Held Wednesday, May 10, 2000
Today we'll use the class period to give you a chance to evaluate
Question 55 for today's class:
What were the best aspects of this class? The worst?
Question 56 for Friday's class:
What is the most important thing you've learned so far in CS105?
- Please attend class on Friday.
- Note that I've brought food to class today not to bribe you, but
to provide incentive for you to attend. (In CS152 we had a
``carrot or stick'' discussion, so I'm using the ``carrot''
- I will email you grades next Wednesday. That should give you a few
days to argue for changes (up or down).
- We'll spend today and Friday working on evaluation. I expect that
you will attend both classes.
- Today, you will complete written evaluations of the course.
- Friday, we'll review what we've learned in the course and consider
ways to improve the course.
- There are two evaluation forms:
- An experimental institutional numeric evaluation form. The
institution eventually hopes to make this a formal tool that is
used in faculty reviews (for tenure, promotion, and raises).
- A course-specific narrative evaluation form. I use this to improve the
- Fill out the institutional review form first. Please make sure to
comment on each of the section.
- When you have filled out the institutional form, pick up a copy of the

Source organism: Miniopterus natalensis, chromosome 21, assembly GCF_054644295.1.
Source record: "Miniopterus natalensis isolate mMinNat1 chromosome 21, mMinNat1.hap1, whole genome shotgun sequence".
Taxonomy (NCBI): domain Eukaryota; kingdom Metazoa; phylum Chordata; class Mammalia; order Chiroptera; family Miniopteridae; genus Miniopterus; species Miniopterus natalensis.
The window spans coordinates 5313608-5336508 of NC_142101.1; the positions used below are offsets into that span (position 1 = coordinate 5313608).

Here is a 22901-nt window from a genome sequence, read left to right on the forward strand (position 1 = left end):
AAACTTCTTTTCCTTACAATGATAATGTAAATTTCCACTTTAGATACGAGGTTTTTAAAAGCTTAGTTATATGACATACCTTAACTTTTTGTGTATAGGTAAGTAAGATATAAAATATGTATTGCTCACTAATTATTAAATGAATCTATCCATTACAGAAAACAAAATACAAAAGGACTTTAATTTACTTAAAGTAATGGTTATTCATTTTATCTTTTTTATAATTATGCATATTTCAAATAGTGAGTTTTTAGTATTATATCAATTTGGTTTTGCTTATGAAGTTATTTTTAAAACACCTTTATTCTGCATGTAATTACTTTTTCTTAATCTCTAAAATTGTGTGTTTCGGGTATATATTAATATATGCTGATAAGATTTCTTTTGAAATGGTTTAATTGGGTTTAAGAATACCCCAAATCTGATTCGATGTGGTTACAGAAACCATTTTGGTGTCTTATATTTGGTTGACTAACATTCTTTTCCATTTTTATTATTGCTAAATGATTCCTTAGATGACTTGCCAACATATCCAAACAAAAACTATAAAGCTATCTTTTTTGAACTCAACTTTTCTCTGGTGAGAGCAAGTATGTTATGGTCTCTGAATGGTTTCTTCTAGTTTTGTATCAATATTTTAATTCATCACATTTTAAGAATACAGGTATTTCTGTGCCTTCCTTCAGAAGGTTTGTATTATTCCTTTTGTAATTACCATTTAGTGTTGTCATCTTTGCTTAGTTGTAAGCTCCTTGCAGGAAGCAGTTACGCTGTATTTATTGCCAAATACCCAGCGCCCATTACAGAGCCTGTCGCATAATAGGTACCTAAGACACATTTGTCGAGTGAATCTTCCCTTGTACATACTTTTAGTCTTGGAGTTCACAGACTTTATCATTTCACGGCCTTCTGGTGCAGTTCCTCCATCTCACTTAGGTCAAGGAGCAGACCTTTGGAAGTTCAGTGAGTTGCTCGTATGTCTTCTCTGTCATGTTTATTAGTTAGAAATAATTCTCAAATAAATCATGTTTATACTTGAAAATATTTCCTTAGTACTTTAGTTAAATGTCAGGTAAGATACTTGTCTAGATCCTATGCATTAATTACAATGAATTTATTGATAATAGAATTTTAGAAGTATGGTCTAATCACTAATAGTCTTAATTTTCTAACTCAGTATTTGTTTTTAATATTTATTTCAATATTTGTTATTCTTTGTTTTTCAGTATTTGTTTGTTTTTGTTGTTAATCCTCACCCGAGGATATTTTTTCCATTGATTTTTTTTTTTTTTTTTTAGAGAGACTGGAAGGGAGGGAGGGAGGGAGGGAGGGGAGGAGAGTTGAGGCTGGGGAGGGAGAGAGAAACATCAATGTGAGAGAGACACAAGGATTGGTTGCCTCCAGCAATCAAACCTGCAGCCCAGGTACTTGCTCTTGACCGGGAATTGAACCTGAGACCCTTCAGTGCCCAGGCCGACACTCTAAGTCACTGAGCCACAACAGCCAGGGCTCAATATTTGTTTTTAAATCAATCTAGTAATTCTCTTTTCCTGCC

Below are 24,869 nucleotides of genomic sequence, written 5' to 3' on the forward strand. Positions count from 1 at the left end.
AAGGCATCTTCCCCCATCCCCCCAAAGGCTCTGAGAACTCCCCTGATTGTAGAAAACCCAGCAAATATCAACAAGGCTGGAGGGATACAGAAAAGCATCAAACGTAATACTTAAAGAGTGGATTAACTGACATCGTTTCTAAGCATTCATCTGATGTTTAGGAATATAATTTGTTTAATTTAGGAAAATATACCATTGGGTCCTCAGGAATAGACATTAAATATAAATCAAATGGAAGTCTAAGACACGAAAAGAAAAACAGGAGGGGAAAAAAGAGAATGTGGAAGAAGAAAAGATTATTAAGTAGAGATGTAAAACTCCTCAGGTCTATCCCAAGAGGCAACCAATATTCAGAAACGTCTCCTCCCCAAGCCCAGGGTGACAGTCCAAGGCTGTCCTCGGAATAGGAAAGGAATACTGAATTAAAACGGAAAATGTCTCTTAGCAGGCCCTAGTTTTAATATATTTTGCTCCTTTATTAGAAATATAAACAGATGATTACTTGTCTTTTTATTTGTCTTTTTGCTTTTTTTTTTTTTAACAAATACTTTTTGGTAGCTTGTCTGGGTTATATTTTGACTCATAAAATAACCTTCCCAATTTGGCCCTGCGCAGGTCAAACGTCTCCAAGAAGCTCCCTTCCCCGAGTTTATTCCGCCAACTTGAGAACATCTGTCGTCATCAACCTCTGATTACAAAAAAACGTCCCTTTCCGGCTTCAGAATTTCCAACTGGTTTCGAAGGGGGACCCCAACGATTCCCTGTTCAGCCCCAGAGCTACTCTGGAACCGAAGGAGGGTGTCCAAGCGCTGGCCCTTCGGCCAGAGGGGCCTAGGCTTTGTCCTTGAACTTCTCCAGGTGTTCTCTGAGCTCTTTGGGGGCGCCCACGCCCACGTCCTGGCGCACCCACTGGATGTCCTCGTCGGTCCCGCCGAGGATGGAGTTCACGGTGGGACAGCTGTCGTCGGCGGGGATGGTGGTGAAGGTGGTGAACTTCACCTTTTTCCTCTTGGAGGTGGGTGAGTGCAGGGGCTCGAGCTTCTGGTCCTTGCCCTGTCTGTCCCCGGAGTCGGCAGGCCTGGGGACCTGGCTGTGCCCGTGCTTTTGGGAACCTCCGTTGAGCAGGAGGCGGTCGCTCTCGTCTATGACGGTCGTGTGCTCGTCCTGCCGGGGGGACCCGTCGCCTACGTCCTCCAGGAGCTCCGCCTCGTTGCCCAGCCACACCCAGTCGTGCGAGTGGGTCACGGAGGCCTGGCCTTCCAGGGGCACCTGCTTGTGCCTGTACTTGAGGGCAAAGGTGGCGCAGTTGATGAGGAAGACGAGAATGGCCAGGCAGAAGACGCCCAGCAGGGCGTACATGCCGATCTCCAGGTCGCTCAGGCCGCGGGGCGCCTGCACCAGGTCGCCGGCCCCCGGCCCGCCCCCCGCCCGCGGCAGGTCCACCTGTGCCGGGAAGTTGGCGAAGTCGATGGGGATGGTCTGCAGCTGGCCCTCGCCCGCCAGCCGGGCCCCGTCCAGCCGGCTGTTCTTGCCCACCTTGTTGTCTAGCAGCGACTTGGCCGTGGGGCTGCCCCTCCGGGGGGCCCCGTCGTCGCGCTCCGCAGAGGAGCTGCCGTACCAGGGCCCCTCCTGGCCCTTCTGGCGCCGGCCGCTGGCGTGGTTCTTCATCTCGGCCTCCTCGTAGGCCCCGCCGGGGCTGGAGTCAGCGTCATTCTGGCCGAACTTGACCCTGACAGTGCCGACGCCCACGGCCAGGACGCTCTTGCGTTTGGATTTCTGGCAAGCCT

course-specific form. When you are done filling that out, you may leave.
- I do not read the forms until after I've turned in grades.
- The institutional evaluation forms ask a number of questions about the
``subject matter of the course''.
- Hence, it is important for me that you understand my perspective on
- At one level, this is a course about the social impact of
computing. From that perspective, my primary goal was to help you
understand some of the core social computing issues.
- This is also a course about the technology of
computing. From that perspective, my primary goal was to
give you some experience in ``thinking algorithmically''. I also
wanted you to have some understanding of what is involved in writing
- However, I also expect the course to contribute to your
overall thinking skills. From that perspective, my primary
goal was to give you experience (and, eventually some comfort) in
reading and understanding technical writings. (From your success in
understanding Redcode, I feel that I was at least partially
successful.) As in all Grinnell courses, I also wanted to challenge
you to apply (and, hopefully, enhance) your skills in discussion and
Saturday, 22 January 2000
- Created as a blank outline.
Wednesday, 10 May 2000
Back to Core Wars.
On to Course Summary.